How Do We Feel About Birthday Cards?
We celebrated Hassan's birthday this past weekend. It was a glorious day! We woke up early, I gave him his gifts and then we went to a fancy breakfast at IHOP. Mind you, we are eating rather clean these days, so the idea of eating pancakes was more delicious than actually eating them.
After we tootled around town running errands and driving through the Super Bowl chaos downtown, I took a nap while he met up with my Dad for their weekly date at the gun range. We ended the evening eating at a fabulous Italian restaurant, Sud Italia and then dancing at the St. Regis bar well into the early morning.
The next morning we took a moment to reflect on the day. I asked Hassan what his favorite moment of the day was. He mentioned dancing with me (swoon) and, as I have come to expect when I ask him this every year, opening his birthday cards. He has a history of saving every single card anyone has ever given him (including some from his ex-girlfriends which may or may not have come up missing recently...). He keeps the cards as a reminder of how awesome it is when someone thinks enough of you to express it in writing.
The idea is touching even though I don't fancy myself a birthday card person. I didn't give much thought to them before I met my husband. To me, they were a $3.99 nuisance that you buy just so you have something to hand a person when you show up. I know it's drastic, but that's where I was on this subject. Now, I have come to appreciate the art of picking out the perfect card to express a sentiment. Although I am much more comfortable expressing myself in my own words rather than relying on someone else's, I can see the value in receiving, and maybe keeping, a birthday card.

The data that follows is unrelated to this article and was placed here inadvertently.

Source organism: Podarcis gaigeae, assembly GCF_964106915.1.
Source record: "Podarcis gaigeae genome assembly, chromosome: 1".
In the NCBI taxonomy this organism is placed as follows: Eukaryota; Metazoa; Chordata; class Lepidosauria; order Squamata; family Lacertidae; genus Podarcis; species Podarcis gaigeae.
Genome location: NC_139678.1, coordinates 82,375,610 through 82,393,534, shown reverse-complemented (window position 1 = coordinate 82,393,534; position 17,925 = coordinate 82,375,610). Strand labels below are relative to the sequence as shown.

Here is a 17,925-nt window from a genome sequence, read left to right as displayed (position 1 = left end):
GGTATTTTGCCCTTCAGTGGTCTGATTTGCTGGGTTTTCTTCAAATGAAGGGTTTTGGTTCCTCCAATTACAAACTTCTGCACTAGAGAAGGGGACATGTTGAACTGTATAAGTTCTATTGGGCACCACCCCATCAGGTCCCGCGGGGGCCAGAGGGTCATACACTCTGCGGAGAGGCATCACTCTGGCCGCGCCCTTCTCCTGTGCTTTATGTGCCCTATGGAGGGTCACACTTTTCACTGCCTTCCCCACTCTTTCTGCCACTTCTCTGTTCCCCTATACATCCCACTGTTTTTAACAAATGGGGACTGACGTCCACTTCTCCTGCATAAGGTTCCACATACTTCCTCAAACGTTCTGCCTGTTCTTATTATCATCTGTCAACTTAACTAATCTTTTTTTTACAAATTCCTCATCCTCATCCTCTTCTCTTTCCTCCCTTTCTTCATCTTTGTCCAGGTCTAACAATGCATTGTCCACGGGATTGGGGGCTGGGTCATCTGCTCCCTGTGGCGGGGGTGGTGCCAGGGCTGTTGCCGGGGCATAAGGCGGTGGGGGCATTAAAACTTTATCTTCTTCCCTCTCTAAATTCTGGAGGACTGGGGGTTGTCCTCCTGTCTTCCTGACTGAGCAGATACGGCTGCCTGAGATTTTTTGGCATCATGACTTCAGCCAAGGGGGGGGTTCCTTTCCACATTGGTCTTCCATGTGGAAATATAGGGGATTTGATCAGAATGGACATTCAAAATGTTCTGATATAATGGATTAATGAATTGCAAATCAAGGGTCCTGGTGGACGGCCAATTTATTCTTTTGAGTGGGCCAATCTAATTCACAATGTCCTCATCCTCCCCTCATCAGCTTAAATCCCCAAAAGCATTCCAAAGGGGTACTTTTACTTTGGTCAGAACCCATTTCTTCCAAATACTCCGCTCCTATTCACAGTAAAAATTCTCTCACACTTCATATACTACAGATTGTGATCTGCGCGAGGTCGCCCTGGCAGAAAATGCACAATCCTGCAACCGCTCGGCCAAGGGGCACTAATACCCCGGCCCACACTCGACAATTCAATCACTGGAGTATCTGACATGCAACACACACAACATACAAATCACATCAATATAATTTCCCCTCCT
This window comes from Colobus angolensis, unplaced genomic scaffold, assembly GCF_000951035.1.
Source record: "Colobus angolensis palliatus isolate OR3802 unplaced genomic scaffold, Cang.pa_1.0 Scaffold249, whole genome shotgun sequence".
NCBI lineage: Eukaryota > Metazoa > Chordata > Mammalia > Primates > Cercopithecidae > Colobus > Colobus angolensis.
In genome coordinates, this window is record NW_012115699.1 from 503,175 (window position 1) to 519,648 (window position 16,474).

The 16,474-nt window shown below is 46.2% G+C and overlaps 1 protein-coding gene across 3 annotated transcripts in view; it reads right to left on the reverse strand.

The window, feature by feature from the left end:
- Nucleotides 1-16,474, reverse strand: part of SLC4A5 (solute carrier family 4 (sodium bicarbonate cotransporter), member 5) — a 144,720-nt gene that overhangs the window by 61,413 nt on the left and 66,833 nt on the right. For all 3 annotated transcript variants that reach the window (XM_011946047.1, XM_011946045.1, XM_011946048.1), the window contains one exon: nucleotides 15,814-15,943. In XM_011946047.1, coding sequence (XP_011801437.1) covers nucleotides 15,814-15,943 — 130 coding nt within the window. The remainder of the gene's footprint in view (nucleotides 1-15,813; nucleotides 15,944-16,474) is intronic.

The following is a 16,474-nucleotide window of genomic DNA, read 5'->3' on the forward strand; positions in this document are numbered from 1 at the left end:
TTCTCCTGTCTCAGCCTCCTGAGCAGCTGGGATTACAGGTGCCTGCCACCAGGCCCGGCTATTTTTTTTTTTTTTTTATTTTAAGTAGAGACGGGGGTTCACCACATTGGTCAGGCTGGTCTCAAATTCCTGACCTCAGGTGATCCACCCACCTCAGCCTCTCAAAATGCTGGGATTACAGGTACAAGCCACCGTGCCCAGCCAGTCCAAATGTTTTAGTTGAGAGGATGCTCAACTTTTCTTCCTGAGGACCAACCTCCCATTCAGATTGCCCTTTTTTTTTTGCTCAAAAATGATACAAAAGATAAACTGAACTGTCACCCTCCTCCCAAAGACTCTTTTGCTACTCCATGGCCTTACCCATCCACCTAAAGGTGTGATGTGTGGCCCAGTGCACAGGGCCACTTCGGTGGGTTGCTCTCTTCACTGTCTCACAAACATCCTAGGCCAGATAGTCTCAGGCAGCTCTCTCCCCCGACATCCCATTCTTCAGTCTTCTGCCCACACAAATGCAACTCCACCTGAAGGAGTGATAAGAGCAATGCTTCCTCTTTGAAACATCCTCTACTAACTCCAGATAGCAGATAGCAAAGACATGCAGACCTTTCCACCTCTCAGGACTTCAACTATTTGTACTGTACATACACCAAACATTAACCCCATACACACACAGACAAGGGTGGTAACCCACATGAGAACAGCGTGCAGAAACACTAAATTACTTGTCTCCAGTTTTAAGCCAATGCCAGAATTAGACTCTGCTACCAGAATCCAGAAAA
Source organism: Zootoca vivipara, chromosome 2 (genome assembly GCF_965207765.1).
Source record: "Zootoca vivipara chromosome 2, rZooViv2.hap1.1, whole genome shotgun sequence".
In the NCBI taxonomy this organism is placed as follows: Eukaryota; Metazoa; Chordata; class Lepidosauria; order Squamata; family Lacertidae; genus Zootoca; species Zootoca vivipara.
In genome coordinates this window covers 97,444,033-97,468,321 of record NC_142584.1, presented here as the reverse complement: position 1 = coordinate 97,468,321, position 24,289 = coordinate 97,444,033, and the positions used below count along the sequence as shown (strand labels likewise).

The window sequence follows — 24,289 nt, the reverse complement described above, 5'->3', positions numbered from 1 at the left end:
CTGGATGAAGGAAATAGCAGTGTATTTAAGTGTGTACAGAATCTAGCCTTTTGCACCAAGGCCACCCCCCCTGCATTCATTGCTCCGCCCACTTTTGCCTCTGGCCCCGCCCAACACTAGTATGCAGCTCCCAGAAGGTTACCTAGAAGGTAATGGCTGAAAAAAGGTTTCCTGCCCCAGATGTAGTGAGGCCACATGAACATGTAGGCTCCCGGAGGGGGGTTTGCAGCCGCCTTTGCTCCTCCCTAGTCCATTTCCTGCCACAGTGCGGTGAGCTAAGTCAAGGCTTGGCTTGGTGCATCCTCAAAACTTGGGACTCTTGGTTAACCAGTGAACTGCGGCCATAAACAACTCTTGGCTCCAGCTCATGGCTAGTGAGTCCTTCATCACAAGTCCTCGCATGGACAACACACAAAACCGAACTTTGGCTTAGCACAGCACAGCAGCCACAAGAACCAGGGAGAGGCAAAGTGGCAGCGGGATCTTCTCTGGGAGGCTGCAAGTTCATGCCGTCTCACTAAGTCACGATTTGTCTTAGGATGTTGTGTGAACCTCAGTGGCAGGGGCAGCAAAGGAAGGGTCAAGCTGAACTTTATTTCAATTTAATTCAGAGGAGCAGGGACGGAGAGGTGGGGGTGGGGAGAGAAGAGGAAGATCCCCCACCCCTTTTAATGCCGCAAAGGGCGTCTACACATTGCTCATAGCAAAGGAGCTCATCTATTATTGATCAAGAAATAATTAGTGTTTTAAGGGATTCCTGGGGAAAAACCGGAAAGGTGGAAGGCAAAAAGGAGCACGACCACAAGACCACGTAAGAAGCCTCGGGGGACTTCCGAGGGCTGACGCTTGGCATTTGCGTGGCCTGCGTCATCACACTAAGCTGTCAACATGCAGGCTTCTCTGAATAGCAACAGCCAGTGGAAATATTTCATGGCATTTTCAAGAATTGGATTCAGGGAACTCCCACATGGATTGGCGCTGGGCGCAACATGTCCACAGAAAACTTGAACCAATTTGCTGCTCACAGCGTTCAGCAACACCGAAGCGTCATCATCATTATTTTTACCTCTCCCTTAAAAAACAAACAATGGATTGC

Over the weekend, my husband showed me a card he received 12 years ago from his grandmother that still contained a check for $20 that she wrote to him. The running joke between them was that she would send a check and he would never cash it, hoping instead that she would keep the money to do something for herself. It's a sweet memory and one that I can see on his face that he appreciates for its innocence and sincerity. But more than the great story that he can tell, he still has that card with his grandmother's signature on it. Although she is now gone, he still holds onto that one piece of her. I think that's just lovely.
I don't know that I will ever be a card collector like my husband, but I am a changed person on the value of giving and receiving birthday cards. I find myself now being intentional about purchasing cards for people, and especially for my husband on his birthday. You never know how you will reach a person. Knowing that this small gesture has the kind of effect on my husband that it does makes me want to try a little harder to make the gestures that count.
Do you like receiving birthday cards? Do you like the sentimental ones or the funny ones better?
Below are some photos from the birthday celebration if your'e interested.
Lead Photo Credit: Sofiya Levchenko